More than 35 years after its release, Kindred continues to draw in new readers with its deep exploration of the violence and loss of humanity caused by slavery in the United States, and its complex and lasting impact on the present day. Adapted by celebrated academics and comics artists Damian Duffy and John Jennings, this graphic novel powerfully renders Butler’s mysterious and moving story, which spans racial and gender divides in the antebellum South through the 20th century.
Butler’s most celebrated, critically acclaimed work tells the story of Dana, a young black woman who is suddenly and inexplicably transported from her home in 1970s California to the pre–Civil War South. As she time-travels between worlds, one in which she is a free woman and one where she is part of her own complicated familial history on a southern plantation, she becomes frighteningly entangled in the lives of Rufus, a conflicted white slaveholder and one of Dana’s own ancestors, and the many people who are enslaved by him.
Held up as an essential work in feminist, science-fiction, and fantasy genres, and a cornerstone of the Afrofuturism movement, there are over 500,000 copies of Kindred in print. The intersectionality of race, history, and the treatment of women addressed within the original work remain critical topics in contemporary dialogue, both in the classroom and in the public sphere.
Frightening, compelling, and richly imagined, Kindred offers an unflinching look at our complicated social history, transformed by the graphic novel format into a visually stunning work for a new generation of readers.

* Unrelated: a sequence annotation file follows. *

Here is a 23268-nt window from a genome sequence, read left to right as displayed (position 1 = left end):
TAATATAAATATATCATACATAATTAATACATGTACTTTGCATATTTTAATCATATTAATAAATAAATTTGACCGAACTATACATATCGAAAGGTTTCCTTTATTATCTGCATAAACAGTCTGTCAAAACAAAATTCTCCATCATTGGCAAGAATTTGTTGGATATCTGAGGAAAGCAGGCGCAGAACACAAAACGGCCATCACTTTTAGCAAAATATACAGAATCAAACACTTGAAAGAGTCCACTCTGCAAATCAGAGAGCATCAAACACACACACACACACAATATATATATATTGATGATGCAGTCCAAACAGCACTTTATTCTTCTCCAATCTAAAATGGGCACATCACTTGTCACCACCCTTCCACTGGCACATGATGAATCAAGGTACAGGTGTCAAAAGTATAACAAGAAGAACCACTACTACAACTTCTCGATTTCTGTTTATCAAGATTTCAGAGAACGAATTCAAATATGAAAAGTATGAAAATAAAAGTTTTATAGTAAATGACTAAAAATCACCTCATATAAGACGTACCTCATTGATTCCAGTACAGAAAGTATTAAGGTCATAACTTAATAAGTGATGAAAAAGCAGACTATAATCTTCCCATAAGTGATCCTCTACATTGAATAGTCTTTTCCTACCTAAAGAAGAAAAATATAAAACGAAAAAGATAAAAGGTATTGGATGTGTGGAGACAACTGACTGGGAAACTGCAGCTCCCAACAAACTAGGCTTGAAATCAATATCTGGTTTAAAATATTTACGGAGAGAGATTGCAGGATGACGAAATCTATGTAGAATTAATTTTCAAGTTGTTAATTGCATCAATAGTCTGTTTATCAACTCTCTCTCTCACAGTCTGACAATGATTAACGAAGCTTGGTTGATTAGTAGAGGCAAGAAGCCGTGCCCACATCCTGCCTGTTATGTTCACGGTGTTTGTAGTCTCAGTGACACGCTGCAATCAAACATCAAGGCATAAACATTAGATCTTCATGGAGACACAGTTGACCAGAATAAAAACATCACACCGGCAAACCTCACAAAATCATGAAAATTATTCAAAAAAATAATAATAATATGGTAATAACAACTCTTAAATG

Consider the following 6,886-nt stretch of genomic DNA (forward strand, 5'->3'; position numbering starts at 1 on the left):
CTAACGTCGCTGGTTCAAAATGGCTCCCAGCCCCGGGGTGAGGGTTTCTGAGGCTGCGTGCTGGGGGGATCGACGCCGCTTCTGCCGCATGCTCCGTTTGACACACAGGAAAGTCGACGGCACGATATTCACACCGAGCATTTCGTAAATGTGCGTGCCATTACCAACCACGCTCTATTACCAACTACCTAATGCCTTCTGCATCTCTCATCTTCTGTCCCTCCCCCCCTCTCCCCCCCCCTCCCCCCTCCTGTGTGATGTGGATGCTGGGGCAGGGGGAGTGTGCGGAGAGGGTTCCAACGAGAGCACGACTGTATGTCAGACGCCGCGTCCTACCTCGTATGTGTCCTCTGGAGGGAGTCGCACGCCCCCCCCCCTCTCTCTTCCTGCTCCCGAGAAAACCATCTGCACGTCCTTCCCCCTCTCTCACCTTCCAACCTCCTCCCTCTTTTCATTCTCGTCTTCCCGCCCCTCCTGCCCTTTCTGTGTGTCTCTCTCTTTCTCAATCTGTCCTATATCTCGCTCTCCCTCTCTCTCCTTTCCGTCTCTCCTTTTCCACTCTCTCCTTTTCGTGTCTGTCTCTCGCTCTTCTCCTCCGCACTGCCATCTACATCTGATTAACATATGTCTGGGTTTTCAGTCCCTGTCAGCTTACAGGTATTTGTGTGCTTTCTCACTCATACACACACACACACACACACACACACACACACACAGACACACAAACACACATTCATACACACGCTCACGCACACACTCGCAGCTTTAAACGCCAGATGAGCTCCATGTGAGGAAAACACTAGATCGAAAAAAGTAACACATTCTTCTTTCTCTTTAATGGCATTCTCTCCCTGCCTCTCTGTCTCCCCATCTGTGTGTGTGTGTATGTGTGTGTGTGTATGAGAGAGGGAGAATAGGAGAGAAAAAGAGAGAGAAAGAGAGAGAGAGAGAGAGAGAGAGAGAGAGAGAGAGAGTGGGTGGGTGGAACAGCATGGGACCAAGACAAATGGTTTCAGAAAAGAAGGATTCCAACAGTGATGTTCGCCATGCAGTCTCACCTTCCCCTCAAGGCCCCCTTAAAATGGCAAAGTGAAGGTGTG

Earlier this week, I posted my review of Octavia Butler’s seminal 1979 novel Kindred; this is a slightly odd review because rather than talking about the work itself, I’m going to be talking about it in relation to the work of which it is an adaptation, and therefore that earlier review is a necessary read before going further.
Adapting a novel into a more visual format can be achieved in a number of ways – we’ve all seen films adapting novels: dropping subplots, complexities, changing how characters looked, or simply taking a core simple idea and mangling everything else beyond recognition (Pirates of the Caribbean: On Stranger Tides, anyone?). Graphic novel adaptations of novels seem to fare on average better, perhaps because they have a similar length in many cases, and because they can handle non-dialogue language better; from the Manga Shakespeare series to this volume, there are a variety of approaches. Kindred takes a very direct, literal approach: almost all the words (with one clear exception) are taken directly and exactly from the novel as quotes, with occasional reordering – both narration in caption boxes, and dialogue, directly as speech. Because of the way Butler wrote, this can at times be a little odd – there’s a particular moment when Dana talks about being at a whipping being impossible to imagine just from seeing images of one, and these thoughts are captions to pictures of one, for instance. There are also occasions on which events are slightly reordered – there doesn’t seem to ever be a clear reason for the slight changes, apart from cutting a few panels out here and there by combining things, so presumably it was a space consideration, a reasonable concern given that nothing was lost.